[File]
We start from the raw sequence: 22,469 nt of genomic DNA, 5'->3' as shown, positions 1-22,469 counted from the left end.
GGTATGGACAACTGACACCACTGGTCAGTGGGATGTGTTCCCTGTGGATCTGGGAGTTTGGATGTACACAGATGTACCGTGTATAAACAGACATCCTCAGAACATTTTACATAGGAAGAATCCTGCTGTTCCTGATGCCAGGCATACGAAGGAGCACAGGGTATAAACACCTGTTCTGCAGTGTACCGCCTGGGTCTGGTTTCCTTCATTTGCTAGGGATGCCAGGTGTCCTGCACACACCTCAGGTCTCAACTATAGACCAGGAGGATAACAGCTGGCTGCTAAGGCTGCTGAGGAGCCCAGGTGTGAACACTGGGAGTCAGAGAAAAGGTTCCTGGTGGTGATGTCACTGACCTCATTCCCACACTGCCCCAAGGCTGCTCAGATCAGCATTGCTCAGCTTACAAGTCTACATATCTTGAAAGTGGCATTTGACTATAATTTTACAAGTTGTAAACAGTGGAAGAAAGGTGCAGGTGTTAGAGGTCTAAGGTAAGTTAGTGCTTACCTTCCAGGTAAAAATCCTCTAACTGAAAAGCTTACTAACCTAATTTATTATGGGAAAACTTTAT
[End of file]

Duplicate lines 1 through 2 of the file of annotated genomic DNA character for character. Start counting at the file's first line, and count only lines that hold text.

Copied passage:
We start from the raw sequence: 22,469 nt of genomic DNA, 5'->3' as shown, positions 1-22,469 counted from the left end.
GGTATGGACAACTGACACCACTGGTCAGTGGGATGTGTTCCCTGTGGATCTGGGAGTTTGGATGTACACAGATGTACCGTGTATAAACAGACATCCTCAGAACATTTTACATAGGAAGAATCCTGCTGTTCCTGATGCCAGGCATACGAAGGAGCACAGGGTATAAACACCTGTTCTGCAGTGTACCGCCTGGGTCTGGTTTCCTTCATTTGCTAGGGATGCCAGGTGTCCTGCACACACCTCAGGTCTCAACTATAGACCAGGAGGATAACAGCTGGCTGCTAAGGCTGCTGAGGAGCCCAGGTGTGAACACTGGGAGTCAGAGAAAAGGTTCCTGGTGGTGATGTCACTGACCTCATTCCCACACTGCCCCAAGGCTGCTCAGATCAGCATTGCTCAGCTTACAAGTCTACATATCTTGAAAGTGGCATTTGACTATAATTTTACAAGTTGTAAACAGTGGAAGAAAGGTGCAGGTGTTAGAGGTCTAAGGTAAGTTAGTGCTTACCTTCCAGGTAAAAATCCTCTAACTGAAAAGCTTACTAACCTAATTTATTATGGGAAAACTTTAT